perjantai 10. marraskuuta 2017

Aiming for C++ sorting speed with a plain C API

A well known performance measurement result is that C++ standard library's std::sort function is a lot faster than C library's equivalent qsort. Most people, when they first hear of this, very strongly claim that this is not possible, C is just as fast (if not faster) than C++, this is a measurement error, the sorting algorithms used are different and so on. Then they run the experiment themselves and find that C++ is indeed faster.

The reason for this has nothing to do with how the sorting function is implemented but everything to do with the API. The C API for sorting, as described in the man pages looks like this:

void qsort(void *base, size_t nmemb, size_t size,
           int (*compar)(const void *, const void *));

The interesting point here is the last argument, which is a function pointer to a comparison function. Because of this, the sort implementation can not inline this function call but must instead always call the comparator function, which translates to an indirect jump.

In C++ the sort function is a template. Because of this the comparison function can be inlined in the implementation. This turns out to have a massive performance difference (details below). The only way to emulate this in plain C would be to ship the sort function as a preprocessor monster thingy that people could then use in their own code. This leads to awful and hard to maintain code, so this is usually not done. It would be nice to be able to provide a similar fast sort performance with a stable plain C API but due to the way shared libraries work, it's just not possible.

So let's do it by cheating.

If we know that a compiler is available during program execution, we can implement a hybrid solution that achieves this. Basically we emulate how JIT compilers work. All we need is something like this:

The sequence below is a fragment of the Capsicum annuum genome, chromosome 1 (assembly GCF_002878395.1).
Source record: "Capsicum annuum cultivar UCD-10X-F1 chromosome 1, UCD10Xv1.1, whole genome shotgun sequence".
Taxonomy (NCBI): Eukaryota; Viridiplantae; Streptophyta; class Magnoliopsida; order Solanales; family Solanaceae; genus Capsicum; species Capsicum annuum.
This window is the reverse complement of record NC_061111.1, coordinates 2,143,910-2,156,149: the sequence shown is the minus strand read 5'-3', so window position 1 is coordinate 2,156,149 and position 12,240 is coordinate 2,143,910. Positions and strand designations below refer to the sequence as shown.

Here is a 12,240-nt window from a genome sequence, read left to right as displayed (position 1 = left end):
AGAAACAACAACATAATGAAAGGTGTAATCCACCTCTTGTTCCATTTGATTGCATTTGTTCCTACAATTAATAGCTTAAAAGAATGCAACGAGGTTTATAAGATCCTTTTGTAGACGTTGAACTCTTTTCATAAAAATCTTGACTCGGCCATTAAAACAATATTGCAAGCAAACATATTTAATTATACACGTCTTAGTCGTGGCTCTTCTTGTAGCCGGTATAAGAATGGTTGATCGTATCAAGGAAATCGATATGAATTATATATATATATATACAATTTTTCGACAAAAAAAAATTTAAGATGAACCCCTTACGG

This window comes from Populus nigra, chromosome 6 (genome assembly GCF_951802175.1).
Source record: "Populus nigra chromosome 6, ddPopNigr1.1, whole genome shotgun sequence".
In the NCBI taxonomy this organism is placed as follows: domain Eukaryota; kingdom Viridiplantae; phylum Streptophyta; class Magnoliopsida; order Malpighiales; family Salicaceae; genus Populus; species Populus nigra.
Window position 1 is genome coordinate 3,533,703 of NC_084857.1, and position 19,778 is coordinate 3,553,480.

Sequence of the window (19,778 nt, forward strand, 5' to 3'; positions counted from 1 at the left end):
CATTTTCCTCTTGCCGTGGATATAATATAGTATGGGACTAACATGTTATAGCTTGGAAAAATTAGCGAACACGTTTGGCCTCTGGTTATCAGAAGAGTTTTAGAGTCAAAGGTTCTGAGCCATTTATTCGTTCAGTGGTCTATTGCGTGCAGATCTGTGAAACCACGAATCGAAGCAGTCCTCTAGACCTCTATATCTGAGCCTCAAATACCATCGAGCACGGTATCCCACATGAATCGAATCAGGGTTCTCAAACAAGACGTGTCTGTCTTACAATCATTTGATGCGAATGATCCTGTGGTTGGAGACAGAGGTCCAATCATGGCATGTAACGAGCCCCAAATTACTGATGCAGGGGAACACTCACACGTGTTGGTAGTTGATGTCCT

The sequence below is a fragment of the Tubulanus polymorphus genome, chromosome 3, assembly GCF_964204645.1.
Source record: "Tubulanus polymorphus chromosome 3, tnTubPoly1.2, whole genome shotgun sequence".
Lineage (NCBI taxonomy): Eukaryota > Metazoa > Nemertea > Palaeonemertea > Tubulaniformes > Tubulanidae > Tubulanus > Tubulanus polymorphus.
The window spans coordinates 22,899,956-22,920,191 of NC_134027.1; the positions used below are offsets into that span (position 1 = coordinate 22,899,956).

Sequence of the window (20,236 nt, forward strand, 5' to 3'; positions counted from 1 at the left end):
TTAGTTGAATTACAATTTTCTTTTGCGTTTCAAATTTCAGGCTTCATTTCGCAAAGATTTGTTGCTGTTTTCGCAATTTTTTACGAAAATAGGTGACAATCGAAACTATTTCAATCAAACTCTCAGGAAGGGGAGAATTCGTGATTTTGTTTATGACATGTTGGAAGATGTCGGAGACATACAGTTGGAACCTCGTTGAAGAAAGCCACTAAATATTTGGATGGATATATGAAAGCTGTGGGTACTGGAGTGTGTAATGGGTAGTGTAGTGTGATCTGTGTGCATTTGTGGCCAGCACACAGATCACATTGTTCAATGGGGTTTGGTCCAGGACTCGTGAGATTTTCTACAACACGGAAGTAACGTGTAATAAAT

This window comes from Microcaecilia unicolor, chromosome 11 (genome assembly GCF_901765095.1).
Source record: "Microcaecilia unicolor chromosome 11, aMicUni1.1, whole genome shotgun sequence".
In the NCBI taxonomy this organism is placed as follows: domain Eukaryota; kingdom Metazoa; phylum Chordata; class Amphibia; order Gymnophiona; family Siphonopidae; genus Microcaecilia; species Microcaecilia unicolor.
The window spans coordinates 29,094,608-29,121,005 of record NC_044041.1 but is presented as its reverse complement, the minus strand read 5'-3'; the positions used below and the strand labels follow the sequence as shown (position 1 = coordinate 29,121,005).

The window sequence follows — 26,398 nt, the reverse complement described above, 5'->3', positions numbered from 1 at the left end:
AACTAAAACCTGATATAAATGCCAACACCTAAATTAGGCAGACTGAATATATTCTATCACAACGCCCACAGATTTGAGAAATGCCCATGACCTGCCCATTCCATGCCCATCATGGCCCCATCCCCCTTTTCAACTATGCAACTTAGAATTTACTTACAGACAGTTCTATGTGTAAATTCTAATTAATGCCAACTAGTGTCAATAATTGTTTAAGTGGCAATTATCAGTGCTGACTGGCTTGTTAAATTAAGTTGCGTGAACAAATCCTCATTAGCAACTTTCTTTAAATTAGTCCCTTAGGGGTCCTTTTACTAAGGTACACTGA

sorter opt_func = build_sorter("int",
    "(const int a, const int b) { return a < b; }");
(*opt_func)(num_array, NUM_INTS);

Here build_sorter is a function that takes as arguments the type of the item being sorted, and a sorting function as source code. Then the function calls into the external compiler to create an optimised sorting function and returns that via a function pointer that can be called to do the actual sort.

Full source code is available in this Github repo. Performance measurements for 100 million integers are as follows.

C++ is almost twice as fast as plain C. On the fly code generation is only 0.3 seconds slower than C++, which is the amount of time it takes to compile the optimised version. Codegen uses the C++ sorting function internally, so this result is expected.

Thus we find that it is possible to provide C++ level performance with a plain C API, but it requires the ability to generate code at runtime.

Extra bonus

During testing it was discovered that for whatever reason the C++ compiler (I used GCC) is not able to inline free functions as well as lambdas. That is, this declaration:

std::sort(begin, end, sorting_function);

generates slower code than this one:

std::sort(begin, end, [](sorting_lambda_here));

even though the contents of both comparison functions is exactly the same (basically return a < b). This is the reason the source code for the sort function above is missing the function preamble.

3 kommenttia:

  1. Do there is some comparison like this comparing same sort to python, javascript performance?

  2. I think that the sentence "The only way to emulate this in plain C would be to ship the sort function as a preprocessor monster thingy that people could then use in their own code" is wrong. You don't need a preprocessor macro to inline the comparator. Defining the sort() function as a static inline in some header would be enough. GCC will then inline the sort() function, and then see that it doesn't really need to call the comparator through a pointer, because the value of the pointer is known. And then another round of inilining would take place and inline the comparator.

    1. That would work but has the downside that if you program has two places where, say, sorting on integers is done, the code is generated twice and the linker can not remove one implementation. The function can not be tagged as a weak symbol because sort functions for different items would still have the same symbol name.